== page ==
• Tenant Screening: When it comes to tenant screening, all of the expenses associated with that can also be claimed. Credit reports, criminal background checks, identity verifications, employment and income verification, and more can all be claimed if you paid for them.
  • Commissions: Commissions can also be deducted. This includes incentives that are paid to managers and salespeople, or any commissions that you pay for tenant referrals –say you offer outgoing tenants a bonus if they find a replacement tenant for you.
  • Equipment, Supplies, and ExpensesNew equipment and supplies including a phone, laptop, camera, tablet, and even internet service, printer toner, paper, and more –as long as they’re used specifically for your rental business, can also be deducted. Just make sure you keep good records and are able to demonstrate that your purchases and expenses are for business purposes.
  • Home Office Deduction: If you use a room in your home for conducting business, you can deduct this expense as well. You can use the IRS’ simple method for calculating this deduction and deduct $5 per square foot up to 300 square feet.

Learn more about available deductions for landlords here.

Business vs. Personal Use

If you purchase something or subscribe to a service that you use for both business and personal use, you can deduct only the portion that you use for business-related purposes. To determine this, you’ll need to pinpoint how much time you use your item for rental-related purposes, and how much for personal use. Then, divide the cost between the two purposes and deduct the rental-related portion. So, say for example that you use your internet connection for official business purposes 60 percent of the time. In this case, you can only deduct 60 percent of the cost of service.

Special Rules for Certain Expenses

The IRS has created specific rules for certain operating expenses, that spell out which expenses are tax deductible, how much is able to be deducted, and in some cases, even stipulate specific record-keeping requirements.

Here’s a look at the main areas that include special rules and requirements.

  • Home Office Expenses: There are strict requirements for taking this deduction. Learn more here.
  • Meals and Entertainment: There are some IRS requirements for meals and expenses. Including the requirement that someone who can benefit from your rental activity must be present. These expenses are usually 50 percent deductible.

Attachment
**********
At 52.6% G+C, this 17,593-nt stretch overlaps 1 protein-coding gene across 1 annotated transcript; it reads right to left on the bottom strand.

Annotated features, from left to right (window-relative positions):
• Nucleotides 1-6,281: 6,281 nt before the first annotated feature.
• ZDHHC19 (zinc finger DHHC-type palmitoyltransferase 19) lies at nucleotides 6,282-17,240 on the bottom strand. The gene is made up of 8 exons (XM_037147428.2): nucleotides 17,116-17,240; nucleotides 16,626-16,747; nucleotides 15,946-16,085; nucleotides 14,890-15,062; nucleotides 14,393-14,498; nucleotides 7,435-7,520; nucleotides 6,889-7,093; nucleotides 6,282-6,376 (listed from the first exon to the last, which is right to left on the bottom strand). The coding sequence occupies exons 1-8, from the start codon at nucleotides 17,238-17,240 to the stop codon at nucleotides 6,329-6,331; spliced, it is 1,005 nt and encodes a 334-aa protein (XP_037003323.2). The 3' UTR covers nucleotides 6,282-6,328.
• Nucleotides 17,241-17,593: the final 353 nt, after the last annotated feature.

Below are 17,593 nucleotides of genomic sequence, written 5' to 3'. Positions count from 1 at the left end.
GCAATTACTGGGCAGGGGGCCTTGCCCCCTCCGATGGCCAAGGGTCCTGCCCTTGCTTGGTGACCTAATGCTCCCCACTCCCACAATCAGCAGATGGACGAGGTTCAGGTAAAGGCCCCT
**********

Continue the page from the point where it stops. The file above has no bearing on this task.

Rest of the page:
• Travel: Travel expenses can be deducted from the IRS guidelines. The amount you can deduct will vary depending on the length of your trip and the time you spend on business while away. See this page for more information.
  • Vehicle Expenses: The standard mileage rate for the cost of operating your car changes from year to year. For 2017, standard mileage is 53.5 cents (0.535) per mile.
  • Business Gifts: The IRS limits business gifts to $25 per person.
  • Bad Debts: Some bad debts are deductible, but unpaid rent is generally not one.
  • Interest Payments: In most cases, you can deduct interest on money that you borrow for a business or investment activity –however, rules and restrictions apply for other types of interest.
  • Casualty Losses: For losses due to a casualty, like theft, vandalism, or fire –you usually won’t be able to deduct the entire cost of the property destroyed. Instead, how much you’ll be able to deduct will depend on whether the property was stolen, completely destroyed, and whether the loss was covered by insurance.
  • Taxes: While you can fully deduct your current year state and local property taxes on real property as an operating expense, any prepaid taxes must be deducted the following year.
  • Education Expenses: In order to qualify for an education deduction, you must be able to show that they education maintains or improves skills that are required to be a successful landlord, or is required by law or regulation to maintain your professional status.

For more information on these rental property tax deductions, and the rules surrounding them, visit the IRS Publication 463: Travel, Entertainment, Gift, and Car Expenses.

Get Organized

Your best option when it comes to claiming them is to be diligent with your record-keeping. This means keeping track of all of your receipts, invoices, and bills as expenses arise. Likewise, be sure to use a separate checking account for your expenses, and try to obtain documentation for every transaction that occurs.

As a landlord, there are a lot of deductions that you’re most likely eligible for.

Since taxes can easily eat into a significant portion of your rental income (up to 50 percent according to some estimates!) experienced investors know that taking advantage of the available deductions is key to maximizing their profits. Don’t miss out! Make this year the year that you save.

And don’t forget, if you’re stuck, it’s always a good idea to work with an experienced CPA –ideally someone who’s experienced in preparing taxes for landlords. A good accountant will be able to inform you of tax deductions that you may be eligible for and can keep you from making many common pitfalls that landlords often make when filing, helping you to save when tax time rolls around.

Please Note: While this article contains information that we’ve learned from classes and from working with our clients over the years, please keep in mind that we are not tax professionals. This information is intended to inform and to guide only, and it is not meant to serve in place of tax advice from a licensed tax professional. These principles should only be applied in conjunction with a CPA. To learn more about depreciation as it applies to your own financial situation, please consult a tax professional.